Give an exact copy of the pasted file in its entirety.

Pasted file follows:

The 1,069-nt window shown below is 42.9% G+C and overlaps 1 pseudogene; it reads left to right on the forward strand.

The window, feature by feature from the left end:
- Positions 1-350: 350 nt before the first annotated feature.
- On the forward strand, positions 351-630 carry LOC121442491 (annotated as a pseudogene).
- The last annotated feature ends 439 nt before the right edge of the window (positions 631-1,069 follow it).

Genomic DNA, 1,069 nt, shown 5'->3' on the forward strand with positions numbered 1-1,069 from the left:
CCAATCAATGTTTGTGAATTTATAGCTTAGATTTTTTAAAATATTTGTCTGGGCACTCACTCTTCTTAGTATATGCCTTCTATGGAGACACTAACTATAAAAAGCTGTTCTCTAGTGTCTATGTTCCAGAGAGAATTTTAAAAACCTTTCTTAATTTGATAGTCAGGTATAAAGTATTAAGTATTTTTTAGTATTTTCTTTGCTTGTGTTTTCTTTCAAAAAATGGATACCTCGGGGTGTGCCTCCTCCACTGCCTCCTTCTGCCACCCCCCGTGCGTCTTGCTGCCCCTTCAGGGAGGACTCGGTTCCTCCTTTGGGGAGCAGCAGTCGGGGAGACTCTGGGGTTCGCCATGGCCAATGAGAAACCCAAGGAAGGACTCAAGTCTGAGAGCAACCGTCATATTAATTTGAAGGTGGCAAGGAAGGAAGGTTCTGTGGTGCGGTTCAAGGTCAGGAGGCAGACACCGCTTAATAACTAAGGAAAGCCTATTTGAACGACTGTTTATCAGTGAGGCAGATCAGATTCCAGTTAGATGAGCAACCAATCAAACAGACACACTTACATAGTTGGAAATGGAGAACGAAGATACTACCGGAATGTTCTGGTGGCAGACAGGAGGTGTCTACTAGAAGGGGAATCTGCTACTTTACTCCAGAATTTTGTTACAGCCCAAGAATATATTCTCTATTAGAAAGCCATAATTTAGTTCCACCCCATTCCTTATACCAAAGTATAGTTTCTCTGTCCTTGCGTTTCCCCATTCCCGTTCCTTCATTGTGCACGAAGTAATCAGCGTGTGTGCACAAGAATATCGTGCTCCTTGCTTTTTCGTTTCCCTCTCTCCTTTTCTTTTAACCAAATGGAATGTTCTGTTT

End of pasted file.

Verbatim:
The 1,069-nt window shown below is 42.9% G+C and overlaps 1 pseudogene; it reads left to right on the forward strand.

The window, feature by feature from the left end:
- Positions 1-350: 350 nt before the first annotated feature.
- On the forward strand, positions 351-630 carry LOC121442491 (annotated as a pseudogene).
- The last annotated feature ends 439 nt before the right edge of the window (positions 631-1,069 follow it).

Genomic DNA, 1,069 nt, shown 5'->3' on the forward strand with positions numbered 1-1,069 from the left:
CCAATCAATGTTTGTGAATTTATAGCTTAGATTTTTTAAAATATTTGTCTGGGCACTCACTCTTCTTAGTATATGCCTTCTATGGAGACACTAACTATAAAAAGCTGTTCTCTAGTGTCTATGTTCCAGAGAGAATTTTAAAAACCTTTCTTAATTTGATAGTCAGGTATAAAGTATTAAGTATTTTTTAGTATTTTCTTTGCTTGTGTTTTCTTTCAAAAAATGGATACCTCGGGGTGTGCCTCCTCCACTGCCTCCTTCTGCCACCCCCCGTGCGTCTTGCTGCCCCTTCAGGGAGGACTCGGTTCCTCCTTTGGGGAGCAGCAGTCGGGGAGACTCTGGGGTTCGCCATGGCCAATGAGAAACCCAAGGAAGGACTCAAGTCTGAGAGCAACCGTCATATTAATTTGAAGGTGGCAAGGAAGGAAGGTTCTGTGGTGCGGTTCAAGGTCAGGAGGCAGACACCGCTTAATAACTAAGGAAAGCCTATTTGAACGACTGTTTATCAGTGAGGCAGATCAGATTCCAGTTAGATGAGCAACCAATCAAACAGACACACTTACATAGTTGGAAATGGAGAACGAAGATACTACCGGAATGTTCTGGTGGCAGACAGGAGGTGTCTACTAGAAGGGGAATCTGCTACTTTACTCCAGAATTTTGTTACAGCCCAAGAATATATTCTCTATTAGAAAGCCATAATTTAGTTCCACCCCATTCCTTATACCAAAGTATAGTTTCTCTGTCCTTGCGTTTCCCCATTCCCGTTCCTTCATTGTGCACGAAGTAATCAGCGTGTGTGCACAAGAATATCGTGCTCCTTGCTTTTTCGTTTCCCTCTCTCCTTTTCTTTTAACCAAATGGAATGTTCTGTTT